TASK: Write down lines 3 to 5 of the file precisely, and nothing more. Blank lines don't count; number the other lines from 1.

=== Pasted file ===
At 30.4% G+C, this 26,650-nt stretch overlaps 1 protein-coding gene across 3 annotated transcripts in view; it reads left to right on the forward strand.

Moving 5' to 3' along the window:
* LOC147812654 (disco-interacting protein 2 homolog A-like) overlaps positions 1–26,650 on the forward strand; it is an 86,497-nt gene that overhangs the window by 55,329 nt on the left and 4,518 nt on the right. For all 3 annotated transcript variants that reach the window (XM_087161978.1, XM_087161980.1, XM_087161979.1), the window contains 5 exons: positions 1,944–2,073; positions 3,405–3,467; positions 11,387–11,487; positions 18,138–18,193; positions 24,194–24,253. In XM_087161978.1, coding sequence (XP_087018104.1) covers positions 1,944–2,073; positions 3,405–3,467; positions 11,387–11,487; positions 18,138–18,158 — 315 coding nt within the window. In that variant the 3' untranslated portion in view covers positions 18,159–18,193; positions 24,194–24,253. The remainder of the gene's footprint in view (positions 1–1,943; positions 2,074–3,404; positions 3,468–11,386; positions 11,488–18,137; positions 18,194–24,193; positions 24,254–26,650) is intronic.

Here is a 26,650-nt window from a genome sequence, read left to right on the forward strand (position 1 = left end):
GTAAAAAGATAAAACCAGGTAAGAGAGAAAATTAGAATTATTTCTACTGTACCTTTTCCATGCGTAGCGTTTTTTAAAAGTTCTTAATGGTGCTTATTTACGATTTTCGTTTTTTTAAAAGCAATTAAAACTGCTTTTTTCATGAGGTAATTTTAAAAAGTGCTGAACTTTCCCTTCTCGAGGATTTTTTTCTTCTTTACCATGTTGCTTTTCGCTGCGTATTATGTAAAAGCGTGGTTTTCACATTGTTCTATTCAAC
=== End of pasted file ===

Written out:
* LOC147812654 (disco-interacting protein 2 homolog A-like) overlaps positions 1–26,650 on the forward strand; it is an 86,497-nt gene that overhangs the window by 55,329 nt on the left and 4,518 nt on the right. For all 3 annotated transcript variants that reach the window (XM_087161978.1, XM_087161980.1, XM_087161979.1), the window contains 5 exons: positions 1,944–2,073; positions 3,405–3,467; positions 11,387–11,487; positions 18,138–18,193; positions 24,194–24,253. In XM_087161978.1, coding sequence (XP_087018104.1) covers positions 1,944–2,073; positions 3,405–3,467; positions 11,387–11,487; positions 18,138–18,158 — 315 coding nt within the window. In that variant the 3' untranslated portion in view covers positions 18,159–18,193; positions 24,194–24,253. The remainder of the gene's footprint in view (positions 1–1,943; positions 2,074–3,404; positions 3,468–11,386; positions 11,488–18,137; positions 18,194–24,193; positions 24,254–26,650) is intronic.

Here is a 26,650-nt window from a genome sequence, read left to right on the forward strand (position 1 = left end):
GTAAAAAGATAAAACCAGGTAAGAGAGAAAATTAGAATTATTTCTACTGTACCTTTTCCATGCGTAGCGTTTTTTAAAAGTTCTTAATGGTGCTTATTTACGATTTTCGTTTTTTTAAAAGCAATTAAAACTGCTTTTTTCATGAGGTAATTTTAAAAAGTGCTGAACTTTCCCTTCTCGAGGATTTTTTTCTTCTTTACCATGTTGCTTTTCGCTGCGTATTATGTAAAAGCGTGGTTTTCACATTGTTCTATTCAAC